April 29th, 2014 14:17 EST
Ann Richards` Unimaginable Career Highlighted in HBO Documentary 'All About Ann!'
All About Ann (Keith Patterson and Phillip Schopper are the filmmakers) premiered on HBO last night; I recorded it and watched it several times this morning, feeling and remembering a great deal about the era. Some of the information was positive, but some of it brought back hurtful memories, long ago buried. One thing is for certain, Ann was a political genius; her likes have never been replicated since then!
I walked away from the documentary with somewhat of a depressing thought: having a liberal woman as our governor in ultra-conservative Texas, is a once in a lifetime phenomenon. It will probably never occur again, although I wish it would (I`m a strong supporter of Wendy Davis). When grasping for straws (or reaching for grapes), I realized education is still the key for myself and for all us Texans, if the stubborn notion of History repeating itself must linger on.
By education I mean, you should repeat viewings of this new documentary All About Ann; I would take some notes and read various, select reviews on the internet; the Austin Chronicle has a good one, as does Pop Matters, although a few criticisms are leveled that make you question whether Patterson and Schooper left out quite a few details, regarding Ann Richards` political career and personal life, that were too important to overlook (this will require further scrutiny). I will say, however, given the length of an hour and a half allocated here, much of her biography required abbreviation.
This is the reason why I recommend you pick up Let the People In - The Life and Times of Ann Richards, by Jan Reid (with lots of great photographs too); give it a proper reading, if you`re really interested in Ann Richards. This way you can fill in some of the missing gaps as you watch the HBO film; the book and the film can work hand in hand to educate you (this is a very important history lesson!).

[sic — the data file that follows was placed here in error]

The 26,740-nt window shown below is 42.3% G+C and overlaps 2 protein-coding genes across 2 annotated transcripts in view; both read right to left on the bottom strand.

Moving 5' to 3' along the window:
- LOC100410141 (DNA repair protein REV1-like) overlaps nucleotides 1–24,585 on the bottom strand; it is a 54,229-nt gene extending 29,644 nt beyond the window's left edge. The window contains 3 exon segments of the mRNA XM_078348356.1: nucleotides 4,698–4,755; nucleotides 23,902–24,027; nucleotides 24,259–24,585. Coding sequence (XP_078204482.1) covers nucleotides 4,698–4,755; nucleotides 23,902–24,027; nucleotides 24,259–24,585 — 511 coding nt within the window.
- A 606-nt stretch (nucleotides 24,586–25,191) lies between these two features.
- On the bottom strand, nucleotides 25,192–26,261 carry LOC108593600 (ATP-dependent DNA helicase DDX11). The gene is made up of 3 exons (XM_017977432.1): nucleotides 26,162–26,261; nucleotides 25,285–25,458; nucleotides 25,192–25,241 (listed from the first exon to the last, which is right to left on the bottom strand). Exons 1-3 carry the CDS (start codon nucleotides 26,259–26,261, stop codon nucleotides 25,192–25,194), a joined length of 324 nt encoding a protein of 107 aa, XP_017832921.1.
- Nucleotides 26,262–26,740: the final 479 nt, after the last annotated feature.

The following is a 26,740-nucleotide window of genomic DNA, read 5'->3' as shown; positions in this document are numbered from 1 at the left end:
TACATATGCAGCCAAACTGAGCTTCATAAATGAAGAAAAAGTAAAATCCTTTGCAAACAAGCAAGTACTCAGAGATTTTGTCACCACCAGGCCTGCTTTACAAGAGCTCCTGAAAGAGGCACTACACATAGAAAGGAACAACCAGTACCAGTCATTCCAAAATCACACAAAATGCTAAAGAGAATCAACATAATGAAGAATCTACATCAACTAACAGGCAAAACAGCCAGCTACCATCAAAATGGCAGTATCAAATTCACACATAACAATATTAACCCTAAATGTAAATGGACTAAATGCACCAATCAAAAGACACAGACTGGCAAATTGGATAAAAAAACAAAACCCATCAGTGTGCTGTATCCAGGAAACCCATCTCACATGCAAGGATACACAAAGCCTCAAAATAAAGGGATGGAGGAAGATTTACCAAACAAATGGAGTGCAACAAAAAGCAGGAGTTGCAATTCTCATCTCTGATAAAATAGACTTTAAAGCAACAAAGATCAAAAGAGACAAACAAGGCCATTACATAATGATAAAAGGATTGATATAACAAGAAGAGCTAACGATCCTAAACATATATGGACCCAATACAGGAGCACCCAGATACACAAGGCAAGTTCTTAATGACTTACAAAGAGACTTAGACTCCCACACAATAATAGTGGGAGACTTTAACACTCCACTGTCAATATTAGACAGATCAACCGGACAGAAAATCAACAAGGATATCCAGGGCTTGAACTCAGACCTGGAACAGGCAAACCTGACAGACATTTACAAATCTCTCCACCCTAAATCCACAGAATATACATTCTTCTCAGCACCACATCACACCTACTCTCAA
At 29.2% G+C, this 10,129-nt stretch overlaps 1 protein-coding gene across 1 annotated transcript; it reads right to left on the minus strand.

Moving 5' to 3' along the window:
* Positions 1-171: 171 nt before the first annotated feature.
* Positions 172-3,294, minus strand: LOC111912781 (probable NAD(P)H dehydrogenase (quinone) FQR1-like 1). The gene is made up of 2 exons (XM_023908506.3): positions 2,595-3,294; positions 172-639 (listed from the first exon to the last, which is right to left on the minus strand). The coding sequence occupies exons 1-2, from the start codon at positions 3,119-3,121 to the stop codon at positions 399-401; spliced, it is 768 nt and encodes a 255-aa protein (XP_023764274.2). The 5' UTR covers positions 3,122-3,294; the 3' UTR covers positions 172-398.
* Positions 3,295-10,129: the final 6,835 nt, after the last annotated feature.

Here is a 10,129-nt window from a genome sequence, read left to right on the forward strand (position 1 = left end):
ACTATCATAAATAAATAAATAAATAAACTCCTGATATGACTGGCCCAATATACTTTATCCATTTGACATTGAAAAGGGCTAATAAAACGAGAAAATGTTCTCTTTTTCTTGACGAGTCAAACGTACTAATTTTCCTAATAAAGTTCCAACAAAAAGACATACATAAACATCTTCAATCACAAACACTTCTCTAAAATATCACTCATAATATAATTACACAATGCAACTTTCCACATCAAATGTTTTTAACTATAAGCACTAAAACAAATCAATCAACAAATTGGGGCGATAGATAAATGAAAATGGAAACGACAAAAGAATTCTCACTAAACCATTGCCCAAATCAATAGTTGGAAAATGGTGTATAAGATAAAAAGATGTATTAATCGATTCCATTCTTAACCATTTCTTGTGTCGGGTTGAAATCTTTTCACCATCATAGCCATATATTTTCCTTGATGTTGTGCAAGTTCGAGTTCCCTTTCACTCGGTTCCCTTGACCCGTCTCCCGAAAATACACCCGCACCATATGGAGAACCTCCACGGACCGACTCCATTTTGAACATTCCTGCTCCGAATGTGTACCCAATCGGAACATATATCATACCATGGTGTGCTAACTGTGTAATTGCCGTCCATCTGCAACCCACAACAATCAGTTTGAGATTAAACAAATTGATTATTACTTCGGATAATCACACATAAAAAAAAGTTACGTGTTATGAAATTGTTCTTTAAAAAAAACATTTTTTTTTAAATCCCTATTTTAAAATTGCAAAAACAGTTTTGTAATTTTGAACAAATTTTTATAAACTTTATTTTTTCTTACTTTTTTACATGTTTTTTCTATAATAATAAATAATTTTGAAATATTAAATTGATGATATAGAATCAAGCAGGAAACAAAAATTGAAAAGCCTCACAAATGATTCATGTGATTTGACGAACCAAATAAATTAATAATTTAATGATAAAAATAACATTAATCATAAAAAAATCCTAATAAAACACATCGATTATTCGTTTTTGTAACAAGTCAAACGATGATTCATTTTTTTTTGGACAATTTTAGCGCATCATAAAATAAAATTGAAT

I recently saw copies of this hardback biography, in near mint condition, for around $10. I should talk, for now I`m borrowing my sister`s copy, and I must confess, I`ve only skimmed it lightly, but will make a vow here to buy it very soon and read every word of it, if you won`t require me to take a polygraph police test on that point!
The closing credits have a brief political resume of Ann Richards (1933-2006), so I thought I`d repeat it for you here: Governor of Texas (1991-1995), Texas State Treasurer (1983-1991), and Travis Co. Commissioner (1977-1983). That`s 18 years of her life when she gave herself entirely to Texas by way of public service.
This video placard (I photographed it) provides a good outline guide to study her career by. Ann was very efficient and thereby successful as State Treasurer, implementing a computerized check processing system. As governor, she did what no other governor had ever done before; she broke up the traditional good old boy corrupt system, which has been in existence since Texas joined the Union (December 29, 1845)!
To summarize, a few of Ann`s main accomplishments as governor were: putting the drug and alcohol treatment programs into the prison system, getting the ethics bill passed (to some extent, this broke up the powerful good old boy interest groups), and shaking up or restructuring the Board of Insurance (such as forcing James Saxton to resign).
The big insurance companies were gouging The People, while one of our big state agencies was protecting them, (therefore, not helping ordinary Texans). Richards`Creed was to protect the public interests of Texans; imagine that, yet this still sounds radical, and especially today, when Rick Perry lingers on in the Governor`s Mansion!
Why did Texas revert to it`s former conservative, out-of-date ways in 1994, when George W. Bush beats the incumbent Governor Richards? I`ve been averting my eyes and waterboarding my memory on this sensitive issue for 20 years straight.
With Bush in retirement now, painting away his carefree days, and posing no real threat anymore to the small minority of liberal Native Texans, who are still alive and still actively voting in the Lone Star State, I feel as if I can finally address this important question of history.
Did Bush really put up such an effective campaign in 1994? I didn`t notice any conspicuous sign of it (in All About Ann); with the 2014 elections approaching, we Democrats have a lot of cramming for the final, we need to squeeze in.
Primarily, we`ll need to concentrate our studies on the miracles (of biographical history) once experienced (light years ago), through the gifted Ann Richards (canonizing her as a Saint won`t be a requirement). There are a good many lessons we can learn, if we`ll just look hard enough.